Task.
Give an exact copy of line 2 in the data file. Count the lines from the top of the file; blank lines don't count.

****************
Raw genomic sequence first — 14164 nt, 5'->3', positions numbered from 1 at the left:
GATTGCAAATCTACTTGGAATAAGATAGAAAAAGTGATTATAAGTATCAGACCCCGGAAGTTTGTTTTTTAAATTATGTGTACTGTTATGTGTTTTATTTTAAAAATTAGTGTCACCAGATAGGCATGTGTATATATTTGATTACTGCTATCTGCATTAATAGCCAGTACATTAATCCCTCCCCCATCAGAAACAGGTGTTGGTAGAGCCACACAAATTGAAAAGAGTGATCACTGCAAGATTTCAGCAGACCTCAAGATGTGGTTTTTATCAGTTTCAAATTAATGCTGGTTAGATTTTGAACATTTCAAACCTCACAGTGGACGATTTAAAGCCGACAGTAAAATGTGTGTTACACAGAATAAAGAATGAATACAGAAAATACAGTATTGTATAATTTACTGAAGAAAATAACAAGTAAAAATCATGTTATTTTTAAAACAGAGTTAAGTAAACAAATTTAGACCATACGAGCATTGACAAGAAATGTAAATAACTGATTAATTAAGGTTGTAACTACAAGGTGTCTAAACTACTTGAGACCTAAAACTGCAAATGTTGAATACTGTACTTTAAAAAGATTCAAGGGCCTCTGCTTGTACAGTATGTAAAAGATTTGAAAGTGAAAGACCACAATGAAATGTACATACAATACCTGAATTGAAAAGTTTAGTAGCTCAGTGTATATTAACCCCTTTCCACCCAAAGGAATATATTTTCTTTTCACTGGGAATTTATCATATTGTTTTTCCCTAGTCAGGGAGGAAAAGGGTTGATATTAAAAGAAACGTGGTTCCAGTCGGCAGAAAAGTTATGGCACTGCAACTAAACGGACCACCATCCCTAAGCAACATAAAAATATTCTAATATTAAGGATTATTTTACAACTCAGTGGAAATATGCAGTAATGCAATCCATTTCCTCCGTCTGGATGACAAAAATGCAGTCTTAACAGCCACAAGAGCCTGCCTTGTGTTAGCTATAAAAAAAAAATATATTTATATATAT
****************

GATTGCAAATCTACTTGGAATAAGATAGAAAAAGTGATTATAAGTATCAGACCCCGGAAGTTTGTTTTTTAAATTATGTGTACTGTTATGTGTTTTATTTTAAAAATTAGTGTCACCAGATAGGCATGTGTATATATTTGATTACTGCTATCTGCATTAATAGCCAGTACATTAATCCCTCCCCCATCAGAAACAGGTGTTGGTAGAGCCACACAAATTGAAAAGAGTGATCACTGCAAGATTTCAGCAGACCTCAAGATGTGGTTTTTATCAGTTTCAAATTAATGCTGGTTAGATTTTGAACATTTCAAACCTCACAGTGGACGATTTAAAGCCGACAGTAAAATGTGTGTTACACAGAATAAAGAATGAATACAGAAAATACAGTATTGTATAATTTACTGAAGAAAATAACAAGTAAAAATCATGTTATTTTTAAAACAGAGTTAAGTAAACAAATTTAGACCATACGAGCATTGACAAGAAATGTAAATAACTGATTAATTAAGGTTGTAACTACAAGGTGTCTAAACTACTTGAGACCTAAAACTGCAAATGTTGAATACTGTACTTTAAAAAGATTCAAGGGCCTCTGCTTGTACAGTATGTAAAAGATTTGAAAGTGAAAGACCACAATGAAATGTACATACAATACCTGAATTGAAAAGTTTAGTAGCTCAGTGTATATTAACCCCTTTCCACCCAAAGGAATATATTTTCTTTTCACTGGGAATTTATCATATTGTTTTTCCCTAGTCAGGGAGGAAAAGGGTTGATATTAAAAGAAACGTGGTTCCAGTCGGCAGAAAAGTTATGGCACTGCAACTAAACGGACCACCATCCCTAAGCAACATAAAAATATTCTAATATTAAGGATTATTTTACAACTCAGTGGAAATATGCAGTAATGCAATCCATTTCCTCCGTCTGGATGACAAAAATGCAGTCTTAACAGCCACAAGAGCCTGCCTTGTGTTAGCTATAAAAAAAAAATATATTTATATATAT